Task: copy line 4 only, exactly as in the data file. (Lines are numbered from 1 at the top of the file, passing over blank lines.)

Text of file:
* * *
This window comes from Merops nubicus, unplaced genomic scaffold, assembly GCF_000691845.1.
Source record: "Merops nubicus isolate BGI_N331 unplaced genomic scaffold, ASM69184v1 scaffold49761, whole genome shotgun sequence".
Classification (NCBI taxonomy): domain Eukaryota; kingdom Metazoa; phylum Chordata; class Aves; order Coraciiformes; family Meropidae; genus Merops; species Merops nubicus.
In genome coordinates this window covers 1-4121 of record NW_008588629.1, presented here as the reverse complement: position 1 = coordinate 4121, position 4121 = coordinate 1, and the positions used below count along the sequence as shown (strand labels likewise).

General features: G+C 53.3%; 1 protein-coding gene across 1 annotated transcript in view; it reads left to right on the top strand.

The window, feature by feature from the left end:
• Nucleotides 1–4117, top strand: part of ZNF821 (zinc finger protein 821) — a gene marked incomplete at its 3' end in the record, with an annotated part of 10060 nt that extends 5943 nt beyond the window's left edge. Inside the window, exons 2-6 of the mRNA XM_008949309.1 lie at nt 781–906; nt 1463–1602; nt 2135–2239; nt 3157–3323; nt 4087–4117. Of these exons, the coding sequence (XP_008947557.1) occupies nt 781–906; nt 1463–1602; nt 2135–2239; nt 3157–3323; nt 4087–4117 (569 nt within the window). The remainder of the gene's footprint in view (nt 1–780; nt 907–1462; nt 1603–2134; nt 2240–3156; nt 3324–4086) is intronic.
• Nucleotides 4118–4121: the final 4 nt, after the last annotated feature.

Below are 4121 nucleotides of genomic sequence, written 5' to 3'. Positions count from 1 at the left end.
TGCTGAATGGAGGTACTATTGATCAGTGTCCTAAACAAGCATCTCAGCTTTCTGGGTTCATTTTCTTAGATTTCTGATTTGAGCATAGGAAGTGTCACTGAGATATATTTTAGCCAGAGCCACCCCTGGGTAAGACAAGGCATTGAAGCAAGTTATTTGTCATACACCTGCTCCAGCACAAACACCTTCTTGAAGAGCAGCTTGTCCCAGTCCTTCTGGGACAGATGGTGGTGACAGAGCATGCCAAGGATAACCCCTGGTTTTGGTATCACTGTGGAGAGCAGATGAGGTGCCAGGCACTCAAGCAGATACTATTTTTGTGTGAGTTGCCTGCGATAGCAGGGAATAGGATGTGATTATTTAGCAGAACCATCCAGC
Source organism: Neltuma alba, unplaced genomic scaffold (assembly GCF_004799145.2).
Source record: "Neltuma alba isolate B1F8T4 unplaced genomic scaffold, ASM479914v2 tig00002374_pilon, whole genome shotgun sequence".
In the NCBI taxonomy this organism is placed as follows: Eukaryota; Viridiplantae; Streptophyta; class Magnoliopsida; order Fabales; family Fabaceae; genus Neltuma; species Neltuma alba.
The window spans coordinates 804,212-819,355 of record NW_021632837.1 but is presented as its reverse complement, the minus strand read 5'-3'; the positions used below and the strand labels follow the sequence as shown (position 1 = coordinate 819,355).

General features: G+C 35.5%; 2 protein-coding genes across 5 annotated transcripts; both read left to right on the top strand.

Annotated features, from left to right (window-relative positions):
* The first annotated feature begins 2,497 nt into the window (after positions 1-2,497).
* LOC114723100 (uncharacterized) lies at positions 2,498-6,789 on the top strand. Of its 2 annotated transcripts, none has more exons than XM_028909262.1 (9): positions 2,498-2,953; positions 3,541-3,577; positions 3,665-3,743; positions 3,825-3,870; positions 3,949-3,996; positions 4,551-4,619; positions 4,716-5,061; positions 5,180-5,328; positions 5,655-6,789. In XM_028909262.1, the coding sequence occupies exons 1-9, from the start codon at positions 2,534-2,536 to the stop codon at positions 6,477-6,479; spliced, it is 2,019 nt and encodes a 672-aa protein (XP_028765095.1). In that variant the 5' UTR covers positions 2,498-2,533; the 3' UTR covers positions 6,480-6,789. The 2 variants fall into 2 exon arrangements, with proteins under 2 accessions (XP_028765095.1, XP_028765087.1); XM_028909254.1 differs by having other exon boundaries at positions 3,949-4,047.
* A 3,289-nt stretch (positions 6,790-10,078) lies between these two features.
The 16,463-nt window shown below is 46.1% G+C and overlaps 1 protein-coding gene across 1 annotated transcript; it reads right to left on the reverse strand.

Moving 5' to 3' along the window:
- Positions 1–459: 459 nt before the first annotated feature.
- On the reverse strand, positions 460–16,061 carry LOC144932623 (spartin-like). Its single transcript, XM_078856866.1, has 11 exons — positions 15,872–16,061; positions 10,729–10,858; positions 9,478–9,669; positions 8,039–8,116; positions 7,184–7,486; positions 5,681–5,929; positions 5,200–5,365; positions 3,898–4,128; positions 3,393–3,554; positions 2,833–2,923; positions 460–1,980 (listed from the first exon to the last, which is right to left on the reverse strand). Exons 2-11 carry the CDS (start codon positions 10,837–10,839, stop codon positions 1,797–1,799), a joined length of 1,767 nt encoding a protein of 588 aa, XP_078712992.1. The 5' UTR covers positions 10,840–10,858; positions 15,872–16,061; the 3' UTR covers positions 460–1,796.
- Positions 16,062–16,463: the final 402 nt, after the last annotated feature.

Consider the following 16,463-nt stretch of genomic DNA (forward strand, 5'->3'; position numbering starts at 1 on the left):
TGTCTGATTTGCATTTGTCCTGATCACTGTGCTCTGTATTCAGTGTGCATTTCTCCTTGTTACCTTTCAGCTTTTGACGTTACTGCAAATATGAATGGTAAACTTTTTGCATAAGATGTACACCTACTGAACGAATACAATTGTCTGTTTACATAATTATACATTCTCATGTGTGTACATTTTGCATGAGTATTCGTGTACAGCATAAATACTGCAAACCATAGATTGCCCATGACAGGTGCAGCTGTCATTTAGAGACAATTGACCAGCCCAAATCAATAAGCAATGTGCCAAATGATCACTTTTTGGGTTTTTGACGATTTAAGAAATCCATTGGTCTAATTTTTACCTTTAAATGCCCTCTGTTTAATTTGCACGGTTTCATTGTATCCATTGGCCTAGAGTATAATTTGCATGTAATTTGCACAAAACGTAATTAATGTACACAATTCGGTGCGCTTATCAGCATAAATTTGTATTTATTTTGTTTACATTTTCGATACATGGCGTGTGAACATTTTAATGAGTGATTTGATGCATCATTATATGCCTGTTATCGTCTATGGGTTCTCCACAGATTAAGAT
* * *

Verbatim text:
In genome coordinates this window covers 1-4121 of record NW_008588629.1, presented here as the reverse complement: position 1 = coordinate 4121, position 4121 = coordinate 1, and the positions used below count along the sequence as shown (strand labels likewise).